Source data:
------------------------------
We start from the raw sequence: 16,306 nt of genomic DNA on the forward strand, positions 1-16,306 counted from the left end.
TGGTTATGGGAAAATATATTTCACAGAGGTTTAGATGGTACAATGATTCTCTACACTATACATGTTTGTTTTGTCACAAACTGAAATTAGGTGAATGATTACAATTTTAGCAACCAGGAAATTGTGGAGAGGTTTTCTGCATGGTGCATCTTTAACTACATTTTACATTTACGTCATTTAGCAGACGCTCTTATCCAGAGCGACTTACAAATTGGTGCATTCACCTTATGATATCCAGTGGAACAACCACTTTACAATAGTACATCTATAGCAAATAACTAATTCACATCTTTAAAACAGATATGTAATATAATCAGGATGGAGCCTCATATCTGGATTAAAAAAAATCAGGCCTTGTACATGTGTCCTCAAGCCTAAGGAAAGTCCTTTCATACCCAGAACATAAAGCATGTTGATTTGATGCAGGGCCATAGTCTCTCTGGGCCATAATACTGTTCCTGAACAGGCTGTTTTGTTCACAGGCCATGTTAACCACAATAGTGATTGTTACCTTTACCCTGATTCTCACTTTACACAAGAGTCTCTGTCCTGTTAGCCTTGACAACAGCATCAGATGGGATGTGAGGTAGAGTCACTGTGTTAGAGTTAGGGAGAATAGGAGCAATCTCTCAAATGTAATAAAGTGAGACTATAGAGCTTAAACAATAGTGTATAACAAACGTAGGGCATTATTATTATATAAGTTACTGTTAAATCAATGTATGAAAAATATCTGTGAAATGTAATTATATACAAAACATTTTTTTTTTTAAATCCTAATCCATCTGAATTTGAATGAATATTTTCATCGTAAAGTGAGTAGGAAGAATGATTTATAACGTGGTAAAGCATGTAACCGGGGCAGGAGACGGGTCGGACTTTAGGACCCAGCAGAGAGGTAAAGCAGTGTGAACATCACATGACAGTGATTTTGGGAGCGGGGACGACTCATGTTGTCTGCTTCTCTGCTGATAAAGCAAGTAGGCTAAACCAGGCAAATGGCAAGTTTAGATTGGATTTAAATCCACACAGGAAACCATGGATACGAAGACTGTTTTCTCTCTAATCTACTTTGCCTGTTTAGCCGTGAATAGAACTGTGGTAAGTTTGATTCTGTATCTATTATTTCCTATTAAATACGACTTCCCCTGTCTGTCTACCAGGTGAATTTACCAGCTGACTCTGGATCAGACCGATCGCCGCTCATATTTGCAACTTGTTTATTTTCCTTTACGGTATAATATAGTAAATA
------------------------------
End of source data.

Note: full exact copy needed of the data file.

We start from the raw sequence: 16,306 nt of genomic DNA on the forward strand, positions 1-16,306 counted from the left end.
TGGTTATGGGAAAATATATTTCACAGAGGTTTAGATGGTACAATGATTCTCTACACTATACATGTTTGTTTTGTCACAAACTGAAATTAGGTGAATGATTACAATTTTAGCAACCAGGAAATTGTGGAGAGGTTTTCTGCATGGTGCATCTTTAACTACATTTTACATTTACGTCATTTAGCAGACGCTCTTATCCAGAGCGACTTACAAATTGGTGCATTCACCTTATGATATCCAGTGGAACAACCACTTTACAATAGTACATCTATAGCAAATAACTAATTCACATCTTTAAAACAGATATGTAATATAATCAGGATGGAGCCTCATATCTGGATTAAAAAAAATCAGGCCTTGTACATGTGTCCTCAAGCCTAAGGAAAGTCCTTTCATACCCAGAACATAAAGCATGTTGATTTGATGCAGGGCCATAGTCTCTCTGGGCCATAATACTGTTCCTGAACAGGCTGTTTTGTTCACAGGCCATGTTAACCACAATAGTGATTGTTACCTTTACCCTGATTCTCACTTTACACAAGAGTCTCTGTCCTGTTAGCCTTGACAACAGCATCAGATGGGATGTGAGGTAGAGTCACTGTGTTAGAGTTAGGGAGAATAGGAGCAATCTCTCAAATGTAATAAAGTGAGACTATAGAGCTTAAACAATAGTGTATAACAAACGTAGGGCATTATTATTATATAAGTTACTGTTAAATCAATGTATGAAAAATATCTGTGAAATGTAATTATATACAAAACATTTTTTTTTTTAAATCCTAATCCATCTGAATTTGAATGAATATTTTCATCGTAAAGTGAGTAGGAAGAATGATTTATAACGTGGTAAAGCATGTAACCGGGGCAGGAGACGGGTCGGACTTTAGGACCCAGCAGAGAGGTAAAGCAGTGTGAACATCACATGACAGTGATTTTGGGAGCGGGGACGACTCATGTTGTCTGCTTCTCTGCTGATAAAGCAAGTAGGCTAAACCAGGCAAATGGCAAGTTTAGATTGGATTTAAATCCACACAGGAAACCATGGATACGAAGACTGTTTTCTCTCTAATCTACTTTGCCTGTTTAGCCGTGAATAGAACTGTGGTAAGTTTGATTCTGTATCTATTATTTCCTATTAAATACGACTTCCCCTGTCTGTCTACCAGGTGAATTTACCAGCTGACTCTGGATCAGACCGATCGCCGCTCATATTTGCAACTTGTTTATTTTCCTTTACGGTATAATATAGTAAATA